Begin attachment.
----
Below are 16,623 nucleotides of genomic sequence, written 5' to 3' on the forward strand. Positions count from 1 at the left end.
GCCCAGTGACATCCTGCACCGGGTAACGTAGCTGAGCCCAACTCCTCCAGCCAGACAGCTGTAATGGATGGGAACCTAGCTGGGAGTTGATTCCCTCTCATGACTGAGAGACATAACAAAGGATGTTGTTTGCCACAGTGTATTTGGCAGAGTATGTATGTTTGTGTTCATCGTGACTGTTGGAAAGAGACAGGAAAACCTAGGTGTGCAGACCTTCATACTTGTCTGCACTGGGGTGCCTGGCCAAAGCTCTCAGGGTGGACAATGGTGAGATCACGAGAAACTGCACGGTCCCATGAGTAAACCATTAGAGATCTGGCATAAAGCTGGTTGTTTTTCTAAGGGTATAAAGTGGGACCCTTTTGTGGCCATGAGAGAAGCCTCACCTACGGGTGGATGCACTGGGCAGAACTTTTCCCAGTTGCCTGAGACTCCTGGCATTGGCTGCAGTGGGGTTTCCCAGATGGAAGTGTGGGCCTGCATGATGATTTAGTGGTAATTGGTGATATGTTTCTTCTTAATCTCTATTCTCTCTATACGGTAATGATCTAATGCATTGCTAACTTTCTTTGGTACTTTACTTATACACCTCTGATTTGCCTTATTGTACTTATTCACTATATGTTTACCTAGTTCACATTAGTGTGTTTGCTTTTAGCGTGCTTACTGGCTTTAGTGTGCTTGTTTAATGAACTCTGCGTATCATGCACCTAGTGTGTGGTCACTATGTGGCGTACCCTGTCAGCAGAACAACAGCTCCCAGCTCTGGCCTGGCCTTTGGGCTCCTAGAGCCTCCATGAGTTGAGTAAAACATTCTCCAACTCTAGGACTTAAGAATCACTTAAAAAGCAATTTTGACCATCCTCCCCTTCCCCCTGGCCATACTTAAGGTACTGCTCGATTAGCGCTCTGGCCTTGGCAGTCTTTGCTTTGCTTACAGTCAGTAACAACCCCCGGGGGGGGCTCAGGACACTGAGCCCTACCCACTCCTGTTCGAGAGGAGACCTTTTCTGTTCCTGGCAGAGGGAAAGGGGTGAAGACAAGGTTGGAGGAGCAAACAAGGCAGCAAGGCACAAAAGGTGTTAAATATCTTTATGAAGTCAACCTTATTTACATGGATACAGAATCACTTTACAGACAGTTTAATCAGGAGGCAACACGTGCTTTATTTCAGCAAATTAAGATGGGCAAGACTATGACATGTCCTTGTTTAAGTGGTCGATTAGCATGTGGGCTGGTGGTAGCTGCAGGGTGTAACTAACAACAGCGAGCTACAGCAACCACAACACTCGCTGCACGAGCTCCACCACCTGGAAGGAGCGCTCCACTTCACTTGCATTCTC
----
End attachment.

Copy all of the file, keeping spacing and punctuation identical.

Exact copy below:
Below are 16,623 nucleotides of genomic sequence, written 5' to 3' on the forward strand. Positions count from 1 at the left end.
GCCCAGTGACATCCTGCACCGGGTAACGTAGCTGAGCCCAACTCCTCCAGCCAGACAGCTGTAATGGATGGGAACCTAGCTGGGAGTTGATTCCCTCTCATGACTGAGAGACATAACAAAGGATGTTGTTTGCCACAGTGTATTTGGCAGAGTATGTATGTTTGTGTTCATCGTGACTGTTGGAAAGAGACAGGAAAACCTAGGTGTGCAGACCTTCATACTTGTCTGCACTGGGGTGCCTGGCCAAAGCTCTCAGGGTGGACAATGGTGAGATCACGAGAAACTGCACGGTCCCATGAGTAAACCATTAGAGATCTGGCATAAAGCTGGTTGTTTTTCTAAGGGTATAAAGTGGGACCCTTTTGTGGCCATGAGAGAAGCCTCACCTACGGGTGGATGCACTGGGCAGAACTTTTCCCAGTTGCCTGAGACTCCTGGCATTGGCTGCAGTGGGGTTTCCCAGATGGAAGTGTGGGCCTGCATGATGATTTAGTGGTAATTGGTGATATGTTTCTTCTTAATCTCTATTCTCTCTATACGGTAATGATCTAATGCATTGCTAACTTTCTTTGGTACTTTACTTATACACCTCTGATTTGCCTTATTGTACTTATTCACTATATGTTTACCTAGTTCACATTAGTGTGTTTGCTTTTAGCGTGCTTACTGGCTTTAGTGTGCTTGTTTAATGAACTCTGCGTATCATGCACCTAGTGTGTGGTCACTATGTGGCGTACCCTGTCAGCAGAACAACAGCTCCCAGCTCTGGCCTGGCCTTTGGGCTCCTAGAGCCTCCATGAGTTGAGTAAAACATTCTCCAACTCTAGGACTTAAGAATCACTTAAAAAGCAATTTTGACCATCCTCCCCTTCCCCCTGGCCATACTTAAGGTACTGCTCGATTAGCGCTCTGGCCTTGGCAGTCTTTGCTTTGCTTACAGTCAGTAACAACCCCCGGGGGGGGCTCAGGACACTGAGCCCTACCCACTCCTGTTCGAGAGGAGACCTTTTCTGTTCCTGGCAGAGGGAAAGGGGTGAAGACAAGGTTGGAGGAGCAAACAAGGCAGCAAGGCACAAAAGGTGTTAAATATCTTTATGAAGTCAACCTTATTTACATGGATACAGAATCACTTTACAGACAGTTTAATCAGGAGGCAACACGTGCTTTATTTCAGCAAATTAAGATGGGCAAGACTATGACATGTCCTTGTTTAAGTGGTCGATTAGCATGTGGGCTGGTGGTAGCTGCAGGGTGTAACTAACAACAGCGAGCTACAGCAACCACAACACTCGCTGCACGAGCTCCACCACCTGGAAGGAGCGCTCCACTTCACTTGCATTCTC